Michael J. Salamon

There is a price for protecting abusers

There is a very perplexing and somewhat complicated but insightful incident recorded in the Talmud (Shabbat 55, a) about a woman who arrives at court to describe the physical and sexual abuse she endured. According to the narrative there are at least two rabbis known to have heard this woman’s account and her tears of pain. The more senior rabbi Shmuel and a more subordinate Rav Yehuda. Shmuel listened but did not respond to the woman’s cries. Rav Yehuda is extremely troubled by Shmuel’s silence and exclaims his disappointment to his superior. “If one closes his ears to cries of the poor, he too will have no advocate to answer his pleas.”

Shmuel responds that it is true that he may be punished by god for not reacting to the woman but that Mar Ukva, the head of the court, Shmuel’s senior and the one who has the power to judge the case will suffer the most significant consequences for not responding to the woman. To bolster his position Shmuel quotes a verse from Jeremiah (21, 12). The verse includes the phrase “Execute justice in the morning and rescue the robbed from the robber, lest my fury go forth like fire…” The implication is clear, those who are most responsible for aiding others are the most responsible in addressing their needs and providing proper judgement and assistance. Clearly, the Talmud included this story as a cautionary tale. And unfortunately, the warning remains relevant in our time.

Two incidents reported last week harken back to this ancient account. A report of a recording made of rabbi Moshe Dror Tzanani, a rabbinic leader in the Shuvu Banim Hasidic community in which he rationalized his senior rabbinic leader Rabbi Eliezer Berland’s sexual offenses to a complainant was circulated. () Berland was convicted in 2016 for indecent acts against women and assault and served 10 of the 18 months he was sentenced to. Tzanani met with an unidentified man who apparently came to complain that a relative of his was groped under her blouse by Berland. According to reports of the audio Tzanani can be heard saying that Berland is not guilty because “he has no body at all.” Berland is, according to Tzanani, so holy that “he has no (physical) feeling (of arousal) at all” and can even cure illness by kissing. It is true that a religious court issued an edict against Berland that said in part “Those who guard their souls must stay away from him.” In fact, three Hareidi courts issued similar edicts against Berland. Yet, he remains in a position of power in the community despite being jailed presently on charges of financial fraud, tax evasion and exploitation.

Rabbi Moti Elon, once a prominent religious leader, was convicted in 2013 for sexual assault against a minor and received a sentence that would have been more appropriate for a traffic offense, six months of community service. He returned to a rabbinic role and was then again accused of similar charges in 2018. A movement to have the Chief Rabbinate revoke Elon’s accreditation to serve in a rabbinic role led to a declaration that Elon agreed not to seek any public office for ten years following his initial conviction. That agreement would have allowed him to return to rabbinic office in 2013. Given the 2018 incident several organizations have petitioned Israel’s high court to pressure the Rabbinate to have Elon’s credentials revoked. The response of the chief Rabbinate to the court was that it had apparently come to an agreement with Elon that he would never again seek public office and would not officiate at weddings. This again is hardly an appropriate sentence.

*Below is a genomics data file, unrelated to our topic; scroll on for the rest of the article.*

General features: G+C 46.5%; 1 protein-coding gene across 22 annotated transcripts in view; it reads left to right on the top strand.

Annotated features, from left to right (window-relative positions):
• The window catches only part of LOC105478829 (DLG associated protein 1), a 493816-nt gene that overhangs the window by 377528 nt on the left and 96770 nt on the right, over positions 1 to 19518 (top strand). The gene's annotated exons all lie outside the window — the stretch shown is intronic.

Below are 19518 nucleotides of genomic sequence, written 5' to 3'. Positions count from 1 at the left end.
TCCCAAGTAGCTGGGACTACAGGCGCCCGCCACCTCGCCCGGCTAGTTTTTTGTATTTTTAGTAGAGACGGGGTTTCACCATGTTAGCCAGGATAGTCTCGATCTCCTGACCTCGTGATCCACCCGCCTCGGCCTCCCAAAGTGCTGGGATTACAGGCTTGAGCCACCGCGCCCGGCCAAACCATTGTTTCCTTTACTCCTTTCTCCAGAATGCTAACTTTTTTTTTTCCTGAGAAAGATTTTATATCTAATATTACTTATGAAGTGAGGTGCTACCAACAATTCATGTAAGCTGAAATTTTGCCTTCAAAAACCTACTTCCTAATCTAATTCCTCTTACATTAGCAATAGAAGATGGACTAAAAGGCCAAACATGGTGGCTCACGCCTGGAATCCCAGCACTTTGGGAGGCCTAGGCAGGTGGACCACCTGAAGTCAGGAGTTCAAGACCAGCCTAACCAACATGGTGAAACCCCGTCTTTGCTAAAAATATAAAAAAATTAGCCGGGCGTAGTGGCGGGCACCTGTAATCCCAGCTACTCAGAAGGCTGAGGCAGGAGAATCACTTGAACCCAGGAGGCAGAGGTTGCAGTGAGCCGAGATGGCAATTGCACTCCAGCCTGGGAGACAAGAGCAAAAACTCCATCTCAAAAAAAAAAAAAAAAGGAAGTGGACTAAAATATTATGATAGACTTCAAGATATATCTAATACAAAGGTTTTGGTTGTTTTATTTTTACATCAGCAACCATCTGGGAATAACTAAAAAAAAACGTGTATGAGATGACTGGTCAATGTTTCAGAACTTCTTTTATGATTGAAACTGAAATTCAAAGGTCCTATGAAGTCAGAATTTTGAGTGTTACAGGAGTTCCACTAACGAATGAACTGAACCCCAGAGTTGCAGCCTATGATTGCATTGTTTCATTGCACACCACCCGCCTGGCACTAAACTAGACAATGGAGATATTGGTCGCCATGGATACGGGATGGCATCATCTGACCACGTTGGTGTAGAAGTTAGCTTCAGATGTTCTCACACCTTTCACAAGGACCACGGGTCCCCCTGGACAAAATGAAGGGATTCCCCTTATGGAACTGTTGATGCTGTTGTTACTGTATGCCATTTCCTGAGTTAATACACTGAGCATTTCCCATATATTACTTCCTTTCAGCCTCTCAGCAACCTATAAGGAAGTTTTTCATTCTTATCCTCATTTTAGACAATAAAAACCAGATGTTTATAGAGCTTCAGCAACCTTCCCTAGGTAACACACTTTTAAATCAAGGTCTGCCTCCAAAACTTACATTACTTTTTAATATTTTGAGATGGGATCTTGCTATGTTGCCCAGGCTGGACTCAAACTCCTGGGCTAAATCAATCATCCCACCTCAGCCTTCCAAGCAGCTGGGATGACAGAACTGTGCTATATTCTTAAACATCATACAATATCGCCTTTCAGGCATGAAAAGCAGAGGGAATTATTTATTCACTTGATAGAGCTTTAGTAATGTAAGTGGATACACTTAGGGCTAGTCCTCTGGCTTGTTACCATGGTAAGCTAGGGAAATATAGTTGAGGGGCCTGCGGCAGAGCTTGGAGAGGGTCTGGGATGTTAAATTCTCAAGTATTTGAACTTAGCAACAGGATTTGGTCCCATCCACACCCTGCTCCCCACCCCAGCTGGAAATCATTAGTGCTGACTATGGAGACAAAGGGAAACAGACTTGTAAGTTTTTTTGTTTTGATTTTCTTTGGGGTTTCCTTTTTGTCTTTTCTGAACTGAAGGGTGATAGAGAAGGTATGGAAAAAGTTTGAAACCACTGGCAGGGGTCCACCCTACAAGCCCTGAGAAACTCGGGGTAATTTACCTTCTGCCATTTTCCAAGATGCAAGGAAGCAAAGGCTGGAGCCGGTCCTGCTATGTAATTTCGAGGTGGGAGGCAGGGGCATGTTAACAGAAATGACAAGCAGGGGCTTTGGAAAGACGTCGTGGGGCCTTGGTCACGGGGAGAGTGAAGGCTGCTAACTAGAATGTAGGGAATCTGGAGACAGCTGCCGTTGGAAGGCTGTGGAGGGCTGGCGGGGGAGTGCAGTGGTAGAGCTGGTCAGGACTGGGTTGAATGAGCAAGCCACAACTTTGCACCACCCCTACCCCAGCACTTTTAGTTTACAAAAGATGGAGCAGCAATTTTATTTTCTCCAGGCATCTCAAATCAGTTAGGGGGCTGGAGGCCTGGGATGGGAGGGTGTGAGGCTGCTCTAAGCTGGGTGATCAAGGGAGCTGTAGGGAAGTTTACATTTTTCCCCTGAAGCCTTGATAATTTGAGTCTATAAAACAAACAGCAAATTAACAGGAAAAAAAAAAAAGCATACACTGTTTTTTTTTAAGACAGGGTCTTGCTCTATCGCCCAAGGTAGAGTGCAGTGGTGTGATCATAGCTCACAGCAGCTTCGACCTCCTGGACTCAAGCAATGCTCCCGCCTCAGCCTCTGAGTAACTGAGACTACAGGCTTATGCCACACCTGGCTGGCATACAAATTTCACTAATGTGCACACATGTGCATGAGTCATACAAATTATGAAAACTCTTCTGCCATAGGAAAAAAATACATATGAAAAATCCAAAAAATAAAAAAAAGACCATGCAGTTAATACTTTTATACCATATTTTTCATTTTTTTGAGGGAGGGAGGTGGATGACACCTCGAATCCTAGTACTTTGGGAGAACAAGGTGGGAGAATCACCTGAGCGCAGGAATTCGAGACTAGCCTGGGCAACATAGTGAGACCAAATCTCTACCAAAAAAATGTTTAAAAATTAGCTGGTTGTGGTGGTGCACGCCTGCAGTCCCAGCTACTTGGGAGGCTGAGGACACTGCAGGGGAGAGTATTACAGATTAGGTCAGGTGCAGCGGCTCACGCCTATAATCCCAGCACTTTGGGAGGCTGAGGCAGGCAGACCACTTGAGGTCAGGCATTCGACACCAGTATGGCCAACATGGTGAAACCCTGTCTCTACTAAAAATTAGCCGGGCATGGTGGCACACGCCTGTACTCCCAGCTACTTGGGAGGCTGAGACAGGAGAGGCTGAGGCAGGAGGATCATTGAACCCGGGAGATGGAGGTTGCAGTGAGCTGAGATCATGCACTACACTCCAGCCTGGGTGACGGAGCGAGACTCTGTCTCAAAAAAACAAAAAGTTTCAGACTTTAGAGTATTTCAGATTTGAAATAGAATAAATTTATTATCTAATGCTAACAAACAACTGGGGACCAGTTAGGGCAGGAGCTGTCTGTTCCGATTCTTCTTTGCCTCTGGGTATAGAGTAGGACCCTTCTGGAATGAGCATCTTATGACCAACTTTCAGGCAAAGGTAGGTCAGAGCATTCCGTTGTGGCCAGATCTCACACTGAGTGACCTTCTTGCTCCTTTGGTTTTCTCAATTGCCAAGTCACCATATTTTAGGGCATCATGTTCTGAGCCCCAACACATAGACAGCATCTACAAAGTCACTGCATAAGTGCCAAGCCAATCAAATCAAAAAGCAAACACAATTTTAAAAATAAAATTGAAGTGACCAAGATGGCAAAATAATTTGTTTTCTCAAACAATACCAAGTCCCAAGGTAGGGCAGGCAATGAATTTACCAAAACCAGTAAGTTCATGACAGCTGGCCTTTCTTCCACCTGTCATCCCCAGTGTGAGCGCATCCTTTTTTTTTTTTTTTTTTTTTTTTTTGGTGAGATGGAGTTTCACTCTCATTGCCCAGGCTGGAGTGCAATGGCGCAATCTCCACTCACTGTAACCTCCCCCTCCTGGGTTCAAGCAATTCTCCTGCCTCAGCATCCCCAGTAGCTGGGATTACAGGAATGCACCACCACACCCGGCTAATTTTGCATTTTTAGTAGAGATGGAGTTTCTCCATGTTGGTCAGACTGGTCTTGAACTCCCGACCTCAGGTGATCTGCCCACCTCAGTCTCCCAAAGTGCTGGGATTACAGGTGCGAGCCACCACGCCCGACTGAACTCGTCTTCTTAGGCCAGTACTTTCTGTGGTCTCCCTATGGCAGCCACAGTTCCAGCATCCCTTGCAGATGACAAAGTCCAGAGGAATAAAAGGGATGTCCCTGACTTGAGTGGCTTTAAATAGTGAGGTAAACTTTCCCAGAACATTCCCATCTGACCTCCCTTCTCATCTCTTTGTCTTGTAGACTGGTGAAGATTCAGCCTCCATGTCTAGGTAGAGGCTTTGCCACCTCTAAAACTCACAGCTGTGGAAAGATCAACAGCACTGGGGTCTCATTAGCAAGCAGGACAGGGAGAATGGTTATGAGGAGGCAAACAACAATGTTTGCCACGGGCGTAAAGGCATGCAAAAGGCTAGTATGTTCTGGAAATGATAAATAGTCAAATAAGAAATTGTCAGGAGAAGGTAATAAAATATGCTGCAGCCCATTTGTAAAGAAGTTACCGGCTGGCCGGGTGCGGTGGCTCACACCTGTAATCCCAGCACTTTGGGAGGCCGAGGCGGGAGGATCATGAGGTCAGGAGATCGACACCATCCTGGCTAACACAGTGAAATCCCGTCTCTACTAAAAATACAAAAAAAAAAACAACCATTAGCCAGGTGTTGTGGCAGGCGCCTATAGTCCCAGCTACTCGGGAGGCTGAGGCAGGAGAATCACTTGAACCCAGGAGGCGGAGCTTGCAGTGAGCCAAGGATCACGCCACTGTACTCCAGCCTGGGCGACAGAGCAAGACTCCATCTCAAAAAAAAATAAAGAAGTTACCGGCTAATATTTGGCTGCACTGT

These two cases imply failures of both the rabbinic and legal leadership. Elon and Berland have managed to minimize any significant consequences for the sexual harm they have caused. Despite the accusations and convictions and even some of the legal and rabbinic proclamations both men have not received consequences commensurate with their horrendous deeds. Their followers continue to proclaim innocence albeit in a more limited way and advocate for their continuing leadership.

Isolating sexual offenders is an important requirement to protect members of the community. Neither of these two convicted reprobates have been sequestered for a period commensurate to their actions and to act as a warning that they are being monitored and will be disciplined harshly if they continue to abuse. Agreements are just statements, words that are ultimately unenforceable. Twenty-five hundred years ago we were taught to “execute justice” particularly to protect our community from sexual and physical abuse. That admonition seems to have lost its power and passion. As Shmuel noted, there is a price that will be paid for these limited reactions.

About the Author
Dr. Michael Salamon ,a fellow of the American Psychological Association, is an APA Presidential Citation Awardee for his 'transformative work in raising awareness of the prevention and treatment of childhood sexual abuse". He is the founder and director of ADC Psychological Services in New York and Netanya, the author of numerous articles, several psychological tests and books including "The Shidduch Crisis: Causes and Cures" (Urim Publications), "Every Pot Has a Cover" (University Press of America) and "Abuse in the Jewish Community: Religious and Communal Factors that Undermine the Apprehension of Offenders and the Treatment of Victims."
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